Ai Ore! 2
July 16, 2011
Mayu Shinjo – Viz – 2011 – 10 volumes
Remember, these volumes are omnibuses, so you’re getting 300 pages per volume. I’m not quite sure how to footnote that, though. This is probably the equivalent of the second half of the second Japanese volume, plus the third volume. So keep that in mind.
Now that I’ve read Sensual Phrase in its entirety, it’s really hard for me to get into this one knowing just how utterly insane, but still romantic and annoyingly addictive Sensual Phrase was. I could talk about the differences, but if I start talking about Sensual Phrase again, I’ll just gush and repeat the crazy that spills from every page of that series. I think the biggest difference is that Ai Ore is grounded in reality, or at least as grounded in reality as I suspect any Mayu Shinjo series is.
It’s all still about Mizuki and Akira. Mizuki is shy about her feelings for Akira, where Akira really just wants to do it. It’s a problem for both of them. Sometimes, Akira thinks that Mizuki is inviting him over to his house to have sex, when actually she didn’t mean that at all, she just thought he shouldn’t stand in the rain. Shame on you, Mizuki! How dare you lead Akira on like that!
One of the reasons that I don’t enjoy this as much as Sensual Phrase is that Akira is a really insensitive jerk. He often chastises Mizuki for not loving him enough to have sex, and is rather… blunt about his feelings and just how Mizuki should feel for him. There was even a near-rape in the scene above, when Akira just felt he really didn’t need to stop when Mizuki asked because, well, she had invited him over to her house when nobody else was home.
He’s also just not as cool as Sakuya. Sakuya’s silver tongue covered his jerk-y nature (and by silver tongue, I mean hilariously bad lines), plus Aine was cool with everything Sakuya did, so he couldn’t force himself on her the way Akira forces himself on Mizuki, who isn’t sure about their relationship. And Sakuya was somewhat heroic about saving Aine from the bad stuff, where Akira seems to enjoy picking fights with both Mizuki and those around Mizuki.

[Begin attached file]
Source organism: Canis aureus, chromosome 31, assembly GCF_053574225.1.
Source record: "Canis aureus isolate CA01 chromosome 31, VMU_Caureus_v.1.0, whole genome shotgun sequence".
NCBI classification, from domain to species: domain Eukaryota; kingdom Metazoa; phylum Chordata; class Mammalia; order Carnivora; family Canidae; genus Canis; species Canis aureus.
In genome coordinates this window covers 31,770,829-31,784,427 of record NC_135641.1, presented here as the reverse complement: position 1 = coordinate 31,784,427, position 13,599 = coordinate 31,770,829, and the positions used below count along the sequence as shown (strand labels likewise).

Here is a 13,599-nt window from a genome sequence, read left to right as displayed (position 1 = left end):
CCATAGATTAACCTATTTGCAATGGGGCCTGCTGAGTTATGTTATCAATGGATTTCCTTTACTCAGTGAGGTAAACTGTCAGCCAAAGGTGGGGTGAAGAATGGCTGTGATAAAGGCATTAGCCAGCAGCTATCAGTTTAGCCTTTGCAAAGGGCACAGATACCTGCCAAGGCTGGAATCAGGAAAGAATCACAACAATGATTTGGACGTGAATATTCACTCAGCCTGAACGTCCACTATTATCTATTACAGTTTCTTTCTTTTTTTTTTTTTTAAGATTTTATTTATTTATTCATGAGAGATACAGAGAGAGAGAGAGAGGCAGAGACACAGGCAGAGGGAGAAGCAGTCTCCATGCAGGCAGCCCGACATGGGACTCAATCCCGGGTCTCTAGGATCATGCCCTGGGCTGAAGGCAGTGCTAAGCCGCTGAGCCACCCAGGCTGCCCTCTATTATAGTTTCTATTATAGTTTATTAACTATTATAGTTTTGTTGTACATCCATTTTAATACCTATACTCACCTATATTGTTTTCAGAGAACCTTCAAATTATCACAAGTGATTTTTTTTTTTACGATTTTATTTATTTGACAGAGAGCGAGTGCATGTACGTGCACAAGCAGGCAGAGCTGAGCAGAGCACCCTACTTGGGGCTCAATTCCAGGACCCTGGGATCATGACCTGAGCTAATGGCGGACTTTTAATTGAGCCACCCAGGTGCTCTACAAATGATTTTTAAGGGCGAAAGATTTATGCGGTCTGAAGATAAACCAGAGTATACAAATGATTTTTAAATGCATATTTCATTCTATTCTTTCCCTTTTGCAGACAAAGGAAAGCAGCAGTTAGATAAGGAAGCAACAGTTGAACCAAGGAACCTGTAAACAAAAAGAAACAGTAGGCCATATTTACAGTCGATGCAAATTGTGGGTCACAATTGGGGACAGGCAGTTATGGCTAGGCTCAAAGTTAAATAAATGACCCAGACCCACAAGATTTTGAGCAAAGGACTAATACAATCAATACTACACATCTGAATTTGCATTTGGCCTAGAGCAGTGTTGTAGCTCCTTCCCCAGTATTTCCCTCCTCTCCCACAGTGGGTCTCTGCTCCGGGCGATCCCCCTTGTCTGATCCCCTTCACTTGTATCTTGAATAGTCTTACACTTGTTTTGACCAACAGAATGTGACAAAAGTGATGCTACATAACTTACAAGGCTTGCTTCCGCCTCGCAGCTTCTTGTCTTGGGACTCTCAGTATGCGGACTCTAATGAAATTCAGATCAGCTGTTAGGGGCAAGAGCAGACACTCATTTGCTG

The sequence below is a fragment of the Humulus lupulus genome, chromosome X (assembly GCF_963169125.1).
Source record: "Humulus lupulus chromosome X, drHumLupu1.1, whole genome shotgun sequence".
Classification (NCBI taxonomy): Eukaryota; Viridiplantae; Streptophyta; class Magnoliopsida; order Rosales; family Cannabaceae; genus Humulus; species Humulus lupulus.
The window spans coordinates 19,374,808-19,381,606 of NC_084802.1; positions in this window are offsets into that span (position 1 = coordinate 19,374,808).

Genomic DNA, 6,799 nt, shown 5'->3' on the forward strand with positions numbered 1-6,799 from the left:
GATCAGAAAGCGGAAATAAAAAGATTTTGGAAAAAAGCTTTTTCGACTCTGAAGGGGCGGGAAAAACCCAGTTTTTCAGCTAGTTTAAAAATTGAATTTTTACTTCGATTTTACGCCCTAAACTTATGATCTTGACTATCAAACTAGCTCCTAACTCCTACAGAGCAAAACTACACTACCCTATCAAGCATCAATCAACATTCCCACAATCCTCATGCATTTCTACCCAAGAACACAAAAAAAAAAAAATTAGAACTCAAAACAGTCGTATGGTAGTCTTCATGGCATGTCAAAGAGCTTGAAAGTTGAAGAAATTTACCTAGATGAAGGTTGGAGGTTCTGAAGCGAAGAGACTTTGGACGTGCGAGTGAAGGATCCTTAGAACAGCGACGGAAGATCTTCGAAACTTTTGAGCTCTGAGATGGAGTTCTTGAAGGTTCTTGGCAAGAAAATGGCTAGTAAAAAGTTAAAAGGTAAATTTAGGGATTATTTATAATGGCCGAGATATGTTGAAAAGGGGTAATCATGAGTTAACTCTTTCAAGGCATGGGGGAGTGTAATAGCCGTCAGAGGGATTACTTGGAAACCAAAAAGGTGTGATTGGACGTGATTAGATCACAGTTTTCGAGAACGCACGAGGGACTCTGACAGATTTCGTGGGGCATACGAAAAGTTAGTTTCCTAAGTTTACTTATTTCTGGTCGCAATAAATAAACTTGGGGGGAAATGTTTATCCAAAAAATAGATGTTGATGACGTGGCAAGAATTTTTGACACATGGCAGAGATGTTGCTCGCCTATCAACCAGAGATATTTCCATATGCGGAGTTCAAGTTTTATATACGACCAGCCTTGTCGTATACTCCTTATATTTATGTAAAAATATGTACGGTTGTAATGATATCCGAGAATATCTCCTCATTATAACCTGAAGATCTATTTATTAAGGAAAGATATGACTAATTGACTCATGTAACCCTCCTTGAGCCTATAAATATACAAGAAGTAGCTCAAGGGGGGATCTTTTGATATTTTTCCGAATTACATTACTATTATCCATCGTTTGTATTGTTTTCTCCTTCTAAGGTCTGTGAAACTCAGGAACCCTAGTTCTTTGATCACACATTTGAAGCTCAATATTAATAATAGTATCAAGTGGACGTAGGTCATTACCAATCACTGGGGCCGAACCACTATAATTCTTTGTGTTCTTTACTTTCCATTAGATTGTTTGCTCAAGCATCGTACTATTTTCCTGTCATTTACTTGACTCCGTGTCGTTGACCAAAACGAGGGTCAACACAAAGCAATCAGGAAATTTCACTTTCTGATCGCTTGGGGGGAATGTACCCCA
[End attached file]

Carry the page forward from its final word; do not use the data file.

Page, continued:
There was a minute when I thought Ai Ore was going to turn into a genuinely interesting gender identity manga. The premise is, of course, that Mizuki is tall and masculine, where Akira is short and feminine. Mizuki is self-conscious on dates, because she looks like the man in the relationship and feels like everyone stares to figure out their genders. A romantic rival for Akira shows up and points out that what Mizuki needs to feel at ease is a guy that makes her look like a girl. As completely sexist as this is, being out in public with him puts Mizuki’s mind at ease, since she really does look girly next to this boxer, and she feels like nobody has to stare at her to figure her out. As much as she likes Akira, maybe she’s had enough of feeling self-conscious about their relationship. Also, when Akira tries to cure this feeling by having Mizuki wear feminine clothing, apparently she is so beautiful that it makes the staring worse, Akira gets insanely jealous, and that’s the end of that.
But then Akira challenges him to a boxing match, kicks him in the balls, and Mizuki decides that public opinion shouldn’t matter too much. End of serious moment.
The fact that Akira is a jerk is quite troubling. That it doesn’t sustain itself on whatever nightmare fuel spawned Sensual Phrase is also disappointing. But it has just enough crazy that I’ll probably keep reading just to see if Akira ever gets his comeuppance. That would be completely satisfying.
Also? The characters occasionally Sakuya, as if he is a celebrity in the world they exist in, and that he is the epitome of cool. This would be way more hilarious in some of Shinjo’s early work, because I think a lot of her male protagonists were basically Sakuya over and over again. As it stands, having a character hold up a photo of Sakuya and talk about how they want to be more like him is pretty awesome. I secretly hope that the love interest here gets his wish.
This was a review copy provided by Viz.